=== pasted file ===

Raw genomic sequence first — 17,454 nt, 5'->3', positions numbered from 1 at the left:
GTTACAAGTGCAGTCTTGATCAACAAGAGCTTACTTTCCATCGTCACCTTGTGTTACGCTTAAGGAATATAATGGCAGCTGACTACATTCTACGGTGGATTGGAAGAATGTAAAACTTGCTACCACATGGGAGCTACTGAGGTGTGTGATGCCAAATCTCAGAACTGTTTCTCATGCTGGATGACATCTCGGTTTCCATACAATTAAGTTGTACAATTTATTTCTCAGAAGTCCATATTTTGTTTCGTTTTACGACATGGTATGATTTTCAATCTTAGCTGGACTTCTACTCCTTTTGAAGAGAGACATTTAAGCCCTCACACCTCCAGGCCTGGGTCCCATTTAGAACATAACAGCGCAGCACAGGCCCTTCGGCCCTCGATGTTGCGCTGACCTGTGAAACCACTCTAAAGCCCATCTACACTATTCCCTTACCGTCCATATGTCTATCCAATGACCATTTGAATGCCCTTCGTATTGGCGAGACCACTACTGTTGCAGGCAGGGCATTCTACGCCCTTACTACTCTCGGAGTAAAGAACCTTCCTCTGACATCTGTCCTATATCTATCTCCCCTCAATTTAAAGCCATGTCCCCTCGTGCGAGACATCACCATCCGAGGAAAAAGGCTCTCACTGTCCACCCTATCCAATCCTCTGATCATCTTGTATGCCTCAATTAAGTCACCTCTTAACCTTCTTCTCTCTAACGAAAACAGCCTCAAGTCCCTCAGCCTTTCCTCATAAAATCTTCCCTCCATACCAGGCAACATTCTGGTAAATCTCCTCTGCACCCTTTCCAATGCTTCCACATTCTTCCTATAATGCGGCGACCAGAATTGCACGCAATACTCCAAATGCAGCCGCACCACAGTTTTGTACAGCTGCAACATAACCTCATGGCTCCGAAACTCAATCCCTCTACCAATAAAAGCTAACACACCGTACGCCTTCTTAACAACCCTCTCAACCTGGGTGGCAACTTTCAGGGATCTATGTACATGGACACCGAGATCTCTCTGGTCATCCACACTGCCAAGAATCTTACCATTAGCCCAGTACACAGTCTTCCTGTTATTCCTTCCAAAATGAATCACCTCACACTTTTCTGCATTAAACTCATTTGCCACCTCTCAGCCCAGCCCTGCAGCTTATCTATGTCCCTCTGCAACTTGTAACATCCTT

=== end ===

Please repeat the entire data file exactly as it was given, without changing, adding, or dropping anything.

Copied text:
Raw genomic sequence first — 17,454 nt, 5'->3', positions numbered from 1 at the left:
GTTACAAGTGCAGTCTTGATCAACAAGAGCTTACTTTCCATCGTCACCTTGTGTTACGCTTAAGGAATATAATGGCAGCTGACTACATTCTACGGTGGATTGGAAGAATGTAAAACTTGCTACCACATGGGAGCTACTGAGGTGTGTGATGCCAAATCTCAGAACTGTTTCTCATGCTGGATGACATCTCGGTTTCCATACAATTAAGTTGTACAATTTATTTCTCAGAAGTCCATATTTTGTTTCGTTTTACGACATGGTATGATTTTCAATCTTAGCTGGACTTCTACTCCTTTTGAAGAGAGACATTTAAGCCCTCACACCTCCAGGCCTGGGTCCCATTTAGAACATAACAGCGCAGCACAGGCCCTTCGGCCCTCGATGTTGCGCTGACCTGTGAAACCACTCTAAAGCCCATCTACACTATTCCCTTACCGTCCATATGTCTATCCAATGACCATTTGAATGCCCTTCGTATTGGCGAGACCACTACTGTTGCAGGCAGGGCATTCTACGCCCTTACTACTCTCGGAGTAAAGAACCTTCCTCTGACATCTGTCCTATATCTATCTCCCCTCAATTTAAAGCCATGTCCCCTCGTGCGAGACATCACCATCCGAGGAAAAAGGCTCTCACTGTCCACCCTATCCAATCCTCTGATCATCTTGTATGCCTCAATTAAGTCACCTCTTAACCTTCTTCTCTCTAACGAAAACAGCCTCAAGTCCCTCAGCCTTTCCTCATAAAATCTTCCCTCCATACCAGGCAACATTCTGGTAAATCTCCTCTGCACCCTTTCCAATGCTTCCACATTCTTCCTATAATGCGGCGACCAGAATTGCACGCAATACTCCAAATGCAGCCGCACCACAGTTTTGTACAGCTGCAACATAACCTCATGGCTCCGAAACTCAATCCCTCTACCAATAAAAGCTAACACACCGTACGCCTTCTTAACAACCCTCTCAACCTGGGTGGCAACTTTCAGGGATCTATGTACATGGACACCGAGATCTCTCTGGTCATCCACACTGCCAAGAATCTTACCATTAGCCCAGTACACAGTCTTCCTGTTATTCCTTCCAAAATGAATCACCTCACACTTTTCTGCATTAAACTCATTTGCCACCTCTCAGCCCAGCCCTGCAGCTTATCTATGTCCCTCTGCAACTTGTAACATCCTT